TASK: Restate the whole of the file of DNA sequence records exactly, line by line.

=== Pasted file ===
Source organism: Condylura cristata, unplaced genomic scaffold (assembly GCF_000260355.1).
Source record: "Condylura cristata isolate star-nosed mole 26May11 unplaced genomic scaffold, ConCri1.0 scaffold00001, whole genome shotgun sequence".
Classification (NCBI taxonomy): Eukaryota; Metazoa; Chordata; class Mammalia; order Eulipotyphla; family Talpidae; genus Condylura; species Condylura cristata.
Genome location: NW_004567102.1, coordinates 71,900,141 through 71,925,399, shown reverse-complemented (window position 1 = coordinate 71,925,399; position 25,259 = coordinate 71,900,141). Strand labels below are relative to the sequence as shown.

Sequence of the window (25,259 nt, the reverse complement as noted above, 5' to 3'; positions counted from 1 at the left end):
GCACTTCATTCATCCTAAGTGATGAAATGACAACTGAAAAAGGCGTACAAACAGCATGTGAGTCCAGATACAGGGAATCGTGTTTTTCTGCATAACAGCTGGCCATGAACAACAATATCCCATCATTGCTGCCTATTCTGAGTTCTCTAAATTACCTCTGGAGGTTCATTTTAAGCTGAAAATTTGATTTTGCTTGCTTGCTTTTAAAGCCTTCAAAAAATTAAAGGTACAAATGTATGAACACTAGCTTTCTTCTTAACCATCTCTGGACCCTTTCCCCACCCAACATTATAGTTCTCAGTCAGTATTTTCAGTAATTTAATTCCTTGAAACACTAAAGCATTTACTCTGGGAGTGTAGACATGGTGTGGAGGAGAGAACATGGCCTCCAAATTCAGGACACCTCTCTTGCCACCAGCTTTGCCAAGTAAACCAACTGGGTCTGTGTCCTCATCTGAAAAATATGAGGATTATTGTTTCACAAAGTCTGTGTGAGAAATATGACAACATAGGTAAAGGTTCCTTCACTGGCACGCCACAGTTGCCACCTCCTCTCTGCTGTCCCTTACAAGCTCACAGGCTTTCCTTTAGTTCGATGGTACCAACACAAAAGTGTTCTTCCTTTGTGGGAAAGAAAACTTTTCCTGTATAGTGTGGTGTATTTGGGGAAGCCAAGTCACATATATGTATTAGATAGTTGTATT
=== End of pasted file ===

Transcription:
Source organism: Condylura cristata, unplaced genomic scaffold (assembly GCF_000260355.1).
Source record: "Condylura cristata isolate star-nosed mole 26May11 unplaced genomic scaffold, ConCri1.0 scaffold00001, whole genome shotgun sequence".
Classification (NCBI taxonomy): Eukaryota; Metazoa; Chordata; class Mammalia; order Eulipotyphla; family Talpidae; genus Condylura; species Condylura cristata.
Genome location: NW_004567102.1, coordinates 71,900,141 through 71,925,399, shown reverse-complemented (window position 1 = coordinate 71,925,399; position 25,259 = coordinate 71,900,141). Strand labels below are relative to the sequence as shown.

Sequence of the window (25,259 nt, the reverse complement as noted above, 5' to 3'; positions counted from 1 at the left end):
GCACTTCATTCATCCTAAGTGATGAAATGACAACTGAAAAAGGCGTACAAACAGCATGTGAGTCCAGATACAGGGAATCGTGTTTTTCTGCATAACAGCTGGCCATGAACAACAATATCCCATCATTGCTGCCTATTCTGAGTTCTCTAAATTACCTCTGGAGGTTCATTTTAAGCTGAAAATTTGATTTTGCTTGCTTGCTTTTAAAGCCTTCAAAAAATTAAAGGTACAAATGTATGAACACTAGCTTTCTTCTTAACCATCTCTGGACCCTTTCCCCACCCAACATTATAGTTCTCAGTCAGTATTTTCAGTAATTTAATTCCTTGAAACACTAAAGCATTTACTCTGGGAGTGTAGACATGGTGTGGAGGAGAGAACATGGCCTCCAAATTCAGGACACCTCTCTTGCCACCAGCTTTGCCAAGTAAACCAACTGGGTCTGTGTCCTCATCTGAAAAATATGAGGATTATTGTTTCACAAAGTCTGTGTGAGAAATATGACAACATAGGTAAAGGTTCCTTCACTGGCACGCCACAGTTGCCACCTCCTCTCTGCTGTCCCTTACAAGCTCACAGGCTTTCCTTTAGTTCGATGGTACCAACACAAAAGTGTTCTTCCTTTGTGGGAAAGAAAACTTTTCCTGTATAGTGTGGTGTATTTGGGGAAGCCAAGTCACATATATGTATTAGATAGTTGTATT